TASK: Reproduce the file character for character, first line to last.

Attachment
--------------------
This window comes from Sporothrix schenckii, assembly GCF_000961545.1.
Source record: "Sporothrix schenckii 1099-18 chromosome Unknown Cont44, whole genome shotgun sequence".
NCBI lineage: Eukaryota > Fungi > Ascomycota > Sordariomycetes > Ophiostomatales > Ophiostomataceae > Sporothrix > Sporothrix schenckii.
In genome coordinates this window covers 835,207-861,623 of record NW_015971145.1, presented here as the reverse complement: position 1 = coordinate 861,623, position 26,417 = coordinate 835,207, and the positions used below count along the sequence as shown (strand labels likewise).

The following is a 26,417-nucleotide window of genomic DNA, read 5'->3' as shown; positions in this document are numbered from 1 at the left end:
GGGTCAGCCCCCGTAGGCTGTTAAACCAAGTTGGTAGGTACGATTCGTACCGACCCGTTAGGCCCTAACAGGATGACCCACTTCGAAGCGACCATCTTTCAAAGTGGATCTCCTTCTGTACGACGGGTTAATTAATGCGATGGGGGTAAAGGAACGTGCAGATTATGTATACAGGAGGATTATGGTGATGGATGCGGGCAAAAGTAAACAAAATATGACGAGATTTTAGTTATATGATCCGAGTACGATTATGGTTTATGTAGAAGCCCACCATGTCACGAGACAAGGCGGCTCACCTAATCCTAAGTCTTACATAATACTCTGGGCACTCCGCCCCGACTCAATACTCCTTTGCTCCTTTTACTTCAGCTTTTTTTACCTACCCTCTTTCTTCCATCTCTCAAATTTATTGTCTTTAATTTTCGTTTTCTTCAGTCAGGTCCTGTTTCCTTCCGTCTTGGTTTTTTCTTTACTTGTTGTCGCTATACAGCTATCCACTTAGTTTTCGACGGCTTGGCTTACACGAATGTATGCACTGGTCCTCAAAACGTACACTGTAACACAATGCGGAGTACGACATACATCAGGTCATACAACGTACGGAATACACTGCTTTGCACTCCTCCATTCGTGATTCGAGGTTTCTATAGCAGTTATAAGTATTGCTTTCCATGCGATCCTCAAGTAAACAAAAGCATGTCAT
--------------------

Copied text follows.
This window comes from Sporothrix schenckii, assembly GCF_000961545.1.
Source record: "Sporothrix schenckii 1099-18 chromosome Unknown Cont44, whole genome shotgun sequence".
NCBI lineage: Eukaryota > Fungi > Ascomycota > Sordariomycetes > Ophiostomatales > Ophiostomataceae > Sporothrix > Sporothrix schenckii.
In genome coordinates this window covers 835,207-861,623 of record NW_015971145.1, presented here as the reverse complement: position 1 = coordinate 861,623, position 26,417 = coordinate 835,207, and the positions used below count along the sequence as shown (strand labels likewise).

The following is a 26,417-nucleotide window of genomic DNA, read 5'->3' as shown; positions in this document are numbered from 1 at the left end:
GGGTCAGCCCCCGTAGGCTGTTAAACCAAGTTGGTAGGTACGATTCGTACCGACCCGTTAGGCCCTAACAGGATGACCCACTTCGAAGCGACCATCTTTCAAAGTGGATCTCCTTCTGTACGACGGGTTAATTAATGCGATGGGGGTAAAGGAACGTGCAGATTATGTATACAGGAGGATTATGGTGATGGATGCGGGCAAAAGTAAACAAAATATGACGAGATTTTAGTTATATGATCCGAGTACGATTATGGTTTATGTAGAAGCCCACCATGTCACGAGACAAGGCGGCTCACCTAATCCTAAGTCTTACATAATACTCTGGGCACTCCGCCCCGACTCAATACTCCTTTGCTCCTTTTACTTCAGCTTTTTTTACCTACCCTCTTTCTTCCATCTCTCAAATTTATTGTCTTTAATTTTCGTTTTCTTCAGTCAGGTCCTGTTTCCTTCCGTCTTGGTTTTTTCTTTACTTGTTGTCGCTATACAGCTATCCACTTAGTTTTCGACGGCTTGGCTTACACGAATGTATGCACTGGTCCTCAAAACGTACACTGTAACACAATGCGGAGTACGACATACATCAGGTCATACAACGTACGGAATACACTGCTTTGCACTCCTCCATTCGTGATTCGAGGTTTCTATAGCAGTTATAAGTATTGCTTTCCATGCGATCCTCAAGTAAACAAAAGCATGTCAT